National Safety Month and ChORUS
June is National Safety Month, an initiative created by the National Safety Council to highlight the leading causes of preventable injury and death so people can live their fullest lives. This year, the National Safety Council identified emergency preparedness, slips, trips and falls, heat-related illness, and hazard recognition as the 2023 weekly topics. All these topics can have a positive impact on older driver safety when coupled with resources from ChORUS.
• Emergency Preparedness
Emergency preparedness can take many forms, including preventing emergencies by planning for when safe driving is no longer an option and learning to avoid crashes and collisions by working with a driver rehabilitation specialist to learn how to drive defensively.
If unpredictable weather occurs, an older driver can avoid an emergency by being prepared and learning tips on how to drive in unpredictable weather.
• Slips, Trips, and Falls
In 2020, emergency departments recorded 3 million visits for older adult falls.1 Slips, trips, and falls can be dangerous for anyone, especially an older adult. As an older adult, falls can reduce your ability to remain independent, according to the Centers for Disease Control and Prevention (CDC). The CDC compiled a compendium of effective fall interventions, including exercise, home modifications, clinical, and multifaceted interventions.2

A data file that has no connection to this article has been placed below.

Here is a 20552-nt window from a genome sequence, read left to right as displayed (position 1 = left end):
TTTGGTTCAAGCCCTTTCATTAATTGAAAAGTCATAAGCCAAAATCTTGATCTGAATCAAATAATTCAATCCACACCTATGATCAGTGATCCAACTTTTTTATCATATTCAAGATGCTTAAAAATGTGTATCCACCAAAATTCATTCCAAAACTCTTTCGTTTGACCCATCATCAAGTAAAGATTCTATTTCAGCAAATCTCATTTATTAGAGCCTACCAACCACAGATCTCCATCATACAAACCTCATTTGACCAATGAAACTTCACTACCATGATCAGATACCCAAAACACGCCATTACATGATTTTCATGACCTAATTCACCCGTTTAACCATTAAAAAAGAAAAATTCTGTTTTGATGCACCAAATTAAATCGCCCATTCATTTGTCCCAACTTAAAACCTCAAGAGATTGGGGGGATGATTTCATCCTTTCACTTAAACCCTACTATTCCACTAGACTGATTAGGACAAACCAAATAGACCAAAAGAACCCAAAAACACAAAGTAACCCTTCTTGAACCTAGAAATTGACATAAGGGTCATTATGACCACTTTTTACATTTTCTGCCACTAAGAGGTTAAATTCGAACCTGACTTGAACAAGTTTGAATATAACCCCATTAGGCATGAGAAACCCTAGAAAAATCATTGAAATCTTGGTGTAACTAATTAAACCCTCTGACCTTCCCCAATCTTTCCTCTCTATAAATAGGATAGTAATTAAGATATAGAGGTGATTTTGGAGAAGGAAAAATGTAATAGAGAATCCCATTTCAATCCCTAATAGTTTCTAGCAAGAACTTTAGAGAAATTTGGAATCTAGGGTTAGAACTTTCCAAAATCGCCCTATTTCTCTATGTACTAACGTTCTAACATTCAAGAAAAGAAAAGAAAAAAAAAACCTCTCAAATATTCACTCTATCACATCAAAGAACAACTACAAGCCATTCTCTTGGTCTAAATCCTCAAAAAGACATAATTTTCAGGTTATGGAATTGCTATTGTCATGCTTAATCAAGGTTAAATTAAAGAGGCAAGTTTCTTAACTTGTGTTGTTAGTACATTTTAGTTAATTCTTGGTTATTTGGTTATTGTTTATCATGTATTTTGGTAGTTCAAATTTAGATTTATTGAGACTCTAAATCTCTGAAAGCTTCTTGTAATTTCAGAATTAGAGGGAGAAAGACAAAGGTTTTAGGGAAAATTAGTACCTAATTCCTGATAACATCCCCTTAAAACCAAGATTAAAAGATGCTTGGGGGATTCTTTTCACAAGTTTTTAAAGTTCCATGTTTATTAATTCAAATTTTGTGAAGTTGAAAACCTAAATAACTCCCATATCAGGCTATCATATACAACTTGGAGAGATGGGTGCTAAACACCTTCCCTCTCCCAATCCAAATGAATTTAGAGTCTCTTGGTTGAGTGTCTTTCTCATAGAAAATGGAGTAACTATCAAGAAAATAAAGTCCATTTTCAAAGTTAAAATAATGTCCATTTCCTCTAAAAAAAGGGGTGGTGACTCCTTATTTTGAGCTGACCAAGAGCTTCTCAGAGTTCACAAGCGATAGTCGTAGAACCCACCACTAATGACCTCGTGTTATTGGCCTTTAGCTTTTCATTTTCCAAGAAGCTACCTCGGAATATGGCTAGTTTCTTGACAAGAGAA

• Heat-Related Illness
Heat syncope, heat cramps, heat edema, heat rash, and heat exhaustion are all examples of heat-related illness, says National Institute on Aging.3 Heat-related illness is more dangerous for older adults than it is for younger people because aging can cause difficulty in the body’s ability to regulate its temperature. To lower your risk of heat-related illness during the hot months while driving, drink plenty of liquids, and keep your car cool with air-conditioning or opening your windows. You can also try a different mode of transportation such as a local bus or ask a friend to drive you. Make sure when you are waiting for a bus you dress in lightweight, light-colored, loose-fitting clothing.
If you need help getting to a cooler place, such as a senior center or a movie theater, use the My State Info page on the ChORUS website to find resources in your area.
• Hazard Recognition
Hazard Recognition for older drivers is key to road safety. Noticing and avoiding potholes and other road hazards, checking the blind spot, and noticing impending bad weather are all important factors in hazard recognition.
As part of hazard recognition, keep an extra eye out for work zones. On average, there are over 700 fatalities that occur at work zones each year. Some distractions drivers, including older drivers, should avoid while passing a work zone include avoiding eating, drinking, and using the GPS or the radio. Research your route before you go, slow down when passing work zones, and keep your distance when passing work zones.4 Federal Motor Carrier Safety Administration has more work zone safety tips and shareable graphics that can be found on their website.
In order to solidify that an older driver is able to recognize and avoid hazards, use the ChORUS medical conditions and safe road use guide to identify any physical and cognitive problems.
National Safety Month is only a catalyst for older driver safety. To continue encouraging safety year-round, use ChORUS resources including the Older Driver Transportation Planning Tool. The tool is easy and quick to complete, taking around 2 or 3 minutes. At the end of the quiz, the older driver will receive a list of personalized resources from ChORUS designed to promote traffic safety.